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  Member Comments About This Blog Post:

SEAWILLOW 4/16/2013 9:18AM


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EMMABE1 4/16/2013 1:17AM

    Great blog as always!! You can go nuts like this anytime!!
Amazing facts on the black Cockatoo - I haven't seen a wild one though I have heard them fly over!! They are very hard to spot in the wild.

Comment edited on: 4/16/2013 4:44:09 AM

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Day 13 Trek

Monday, April 15, 2013

After yesterdays fun on the train and trail I had a great sleep. My room is so comfortable. I almost decided to just stay in bed all day but at the last minute decided to walk around again to help my legs recover. So I went to the Forest Heritage Center to get some steps in and learn some more.

The Center opened in 1995 and has been recognized for fine wood craft, its environmental interpretive center and its walking trails. Today their focus is a vibrant regional hub that nurtures learning and creativity in all the arts, the natural environment and local heritage.

They have a Fine Wood School as part of the center. You can actually get a diploma from there and have skills that are sought after in the Fine Wood working industry. The School makes sure to keep its classes competitive and accredited with the Department of Training in Australia. The school accepts all ages and genders so it is definitely Equal Opportunity. The examples are incredibly beautiful and stunning to see.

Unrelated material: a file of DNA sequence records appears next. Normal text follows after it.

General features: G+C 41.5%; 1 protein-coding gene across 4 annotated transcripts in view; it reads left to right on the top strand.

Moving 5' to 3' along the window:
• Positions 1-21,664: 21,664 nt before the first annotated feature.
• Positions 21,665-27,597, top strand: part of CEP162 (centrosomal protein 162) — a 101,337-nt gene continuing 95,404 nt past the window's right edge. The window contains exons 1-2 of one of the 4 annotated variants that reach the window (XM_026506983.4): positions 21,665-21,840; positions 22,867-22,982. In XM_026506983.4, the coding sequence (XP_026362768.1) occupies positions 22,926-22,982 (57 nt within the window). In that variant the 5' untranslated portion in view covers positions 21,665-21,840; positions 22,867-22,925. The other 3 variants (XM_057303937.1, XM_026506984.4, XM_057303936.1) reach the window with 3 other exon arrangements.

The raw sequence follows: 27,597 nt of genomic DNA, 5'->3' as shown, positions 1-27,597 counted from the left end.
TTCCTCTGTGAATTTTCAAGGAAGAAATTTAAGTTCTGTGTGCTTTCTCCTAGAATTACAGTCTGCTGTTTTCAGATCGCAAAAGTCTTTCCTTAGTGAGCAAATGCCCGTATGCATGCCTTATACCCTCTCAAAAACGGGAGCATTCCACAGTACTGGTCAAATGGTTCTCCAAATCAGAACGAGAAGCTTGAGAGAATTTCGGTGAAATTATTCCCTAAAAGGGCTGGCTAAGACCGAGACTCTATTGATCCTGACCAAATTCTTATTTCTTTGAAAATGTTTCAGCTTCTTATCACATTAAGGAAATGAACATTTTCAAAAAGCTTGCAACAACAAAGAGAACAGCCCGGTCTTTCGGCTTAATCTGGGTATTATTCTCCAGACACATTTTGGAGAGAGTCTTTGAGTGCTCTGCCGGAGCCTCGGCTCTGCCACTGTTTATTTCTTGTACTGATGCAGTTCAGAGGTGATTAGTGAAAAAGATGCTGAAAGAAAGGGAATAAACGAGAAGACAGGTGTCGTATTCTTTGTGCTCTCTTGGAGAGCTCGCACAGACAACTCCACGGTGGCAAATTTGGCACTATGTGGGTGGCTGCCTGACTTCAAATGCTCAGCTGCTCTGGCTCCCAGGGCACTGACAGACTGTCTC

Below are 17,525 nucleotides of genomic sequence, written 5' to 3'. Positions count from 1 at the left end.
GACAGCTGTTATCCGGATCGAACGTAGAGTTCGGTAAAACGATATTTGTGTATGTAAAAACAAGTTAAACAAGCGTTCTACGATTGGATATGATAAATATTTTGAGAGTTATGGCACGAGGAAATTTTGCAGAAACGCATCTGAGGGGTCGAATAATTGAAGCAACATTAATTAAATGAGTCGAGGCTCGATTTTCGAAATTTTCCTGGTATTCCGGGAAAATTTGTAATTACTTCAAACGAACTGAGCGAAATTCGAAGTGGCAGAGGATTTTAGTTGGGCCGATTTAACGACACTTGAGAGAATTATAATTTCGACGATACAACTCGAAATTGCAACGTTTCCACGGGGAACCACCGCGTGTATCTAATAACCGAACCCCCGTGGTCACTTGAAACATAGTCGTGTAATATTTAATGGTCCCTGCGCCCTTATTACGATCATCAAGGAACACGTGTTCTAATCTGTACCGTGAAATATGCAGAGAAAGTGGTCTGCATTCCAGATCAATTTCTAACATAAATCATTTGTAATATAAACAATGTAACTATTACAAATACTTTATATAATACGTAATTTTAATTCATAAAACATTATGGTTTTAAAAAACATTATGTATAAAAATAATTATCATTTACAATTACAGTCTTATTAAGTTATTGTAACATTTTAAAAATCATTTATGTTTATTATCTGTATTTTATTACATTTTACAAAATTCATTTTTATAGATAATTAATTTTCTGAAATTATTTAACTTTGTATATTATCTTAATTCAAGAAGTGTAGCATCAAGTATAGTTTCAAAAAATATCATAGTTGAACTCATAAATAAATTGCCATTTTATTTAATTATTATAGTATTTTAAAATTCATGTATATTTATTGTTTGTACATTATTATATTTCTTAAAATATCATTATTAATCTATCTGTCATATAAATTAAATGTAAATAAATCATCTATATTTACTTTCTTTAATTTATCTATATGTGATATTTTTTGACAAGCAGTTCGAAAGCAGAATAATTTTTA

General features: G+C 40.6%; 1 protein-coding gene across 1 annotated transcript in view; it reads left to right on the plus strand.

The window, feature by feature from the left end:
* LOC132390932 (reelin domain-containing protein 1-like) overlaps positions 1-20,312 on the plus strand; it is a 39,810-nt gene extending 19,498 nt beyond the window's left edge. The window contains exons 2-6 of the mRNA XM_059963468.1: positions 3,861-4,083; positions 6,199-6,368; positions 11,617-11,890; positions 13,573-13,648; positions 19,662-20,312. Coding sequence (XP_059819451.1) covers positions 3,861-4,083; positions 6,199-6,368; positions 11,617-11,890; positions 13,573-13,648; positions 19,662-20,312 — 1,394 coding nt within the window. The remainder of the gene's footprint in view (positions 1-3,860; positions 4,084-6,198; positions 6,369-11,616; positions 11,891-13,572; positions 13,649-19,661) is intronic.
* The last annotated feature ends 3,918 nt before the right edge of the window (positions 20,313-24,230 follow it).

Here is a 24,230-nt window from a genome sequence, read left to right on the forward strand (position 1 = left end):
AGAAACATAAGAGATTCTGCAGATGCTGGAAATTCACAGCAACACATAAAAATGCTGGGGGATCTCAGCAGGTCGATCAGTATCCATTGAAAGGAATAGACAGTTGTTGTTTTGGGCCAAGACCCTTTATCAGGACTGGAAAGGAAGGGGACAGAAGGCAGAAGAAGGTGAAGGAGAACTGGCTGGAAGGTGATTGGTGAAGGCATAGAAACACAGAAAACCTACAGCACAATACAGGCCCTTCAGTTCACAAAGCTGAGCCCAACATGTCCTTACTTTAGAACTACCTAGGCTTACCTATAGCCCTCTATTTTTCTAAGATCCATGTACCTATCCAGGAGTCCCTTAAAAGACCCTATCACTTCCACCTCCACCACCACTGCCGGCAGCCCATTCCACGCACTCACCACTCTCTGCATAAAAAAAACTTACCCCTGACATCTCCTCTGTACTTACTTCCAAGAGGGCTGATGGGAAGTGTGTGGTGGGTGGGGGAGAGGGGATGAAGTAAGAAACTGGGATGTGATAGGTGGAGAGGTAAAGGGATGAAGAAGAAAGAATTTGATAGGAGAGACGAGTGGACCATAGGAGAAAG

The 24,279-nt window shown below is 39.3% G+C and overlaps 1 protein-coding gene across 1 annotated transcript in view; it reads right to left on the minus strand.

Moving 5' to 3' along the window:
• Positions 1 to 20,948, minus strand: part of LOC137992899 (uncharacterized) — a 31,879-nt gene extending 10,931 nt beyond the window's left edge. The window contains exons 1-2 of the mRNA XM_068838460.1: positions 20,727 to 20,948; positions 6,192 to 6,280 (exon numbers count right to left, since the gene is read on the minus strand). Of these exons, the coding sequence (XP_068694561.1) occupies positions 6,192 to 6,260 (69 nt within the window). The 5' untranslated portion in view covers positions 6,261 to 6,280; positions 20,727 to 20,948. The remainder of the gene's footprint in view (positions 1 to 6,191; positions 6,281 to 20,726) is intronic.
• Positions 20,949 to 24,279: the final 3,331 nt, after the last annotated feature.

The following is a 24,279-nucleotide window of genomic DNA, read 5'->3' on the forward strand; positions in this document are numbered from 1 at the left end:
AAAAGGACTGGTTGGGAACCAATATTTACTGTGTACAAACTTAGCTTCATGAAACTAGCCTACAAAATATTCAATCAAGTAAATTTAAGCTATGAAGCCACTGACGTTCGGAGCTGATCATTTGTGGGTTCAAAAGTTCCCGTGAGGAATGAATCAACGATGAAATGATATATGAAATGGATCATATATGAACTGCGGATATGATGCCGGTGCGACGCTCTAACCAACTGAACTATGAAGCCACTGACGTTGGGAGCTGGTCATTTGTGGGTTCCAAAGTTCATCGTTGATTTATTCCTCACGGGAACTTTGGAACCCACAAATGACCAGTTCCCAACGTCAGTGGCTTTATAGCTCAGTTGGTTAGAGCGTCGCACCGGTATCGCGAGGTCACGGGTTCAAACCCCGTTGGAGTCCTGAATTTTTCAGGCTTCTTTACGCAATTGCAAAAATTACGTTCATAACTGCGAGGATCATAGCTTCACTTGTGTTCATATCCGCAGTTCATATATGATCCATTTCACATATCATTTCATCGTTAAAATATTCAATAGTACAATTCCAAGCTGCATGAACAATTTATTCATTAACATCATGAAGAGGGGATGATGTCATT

The aboriginal history of dwelling in the world is fundamental to the landscape of their culture encircling the activities of the habitat are the environmental influences of Sunlight - Fire - Rain - Wind - Landforms - Plants - Trees - The recurring time of day and night, symbolic to the unerring round of Nyungar seasons. The lessons are available for different levels of ages and learning abilities. The docents are extremely knowledgeable and happy to help out. They are walking the trails willing to answer any questions people have and they all share the desire to educate anyone and everyone around.

It is very friendly and a feeling of camaraderie abounds as one walks on the trails. The exhibits are beautifully done and very complete. They change throughout the year and so it is like a new place every time you go back. It is well maintained and comfortable for people of all abilities. I had such a wonderful wander and learned a lot about the area and the natives who inhabit it.

I only got in 1324 steps and helped about 30 minutes in cleaning the Center.

Well it's time for a rest and to have a wonderful meal.

See ya tomorrow on the trail.

Patty emoticon

  Member Comments About This Blog Post:

SEAWILLOW 4/15/2013 6:35AM

    I am enjoying yoyr trip.

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EMMABE1 4/15/2013 3:24AM

    Great - I'm glad you are enjoying yourself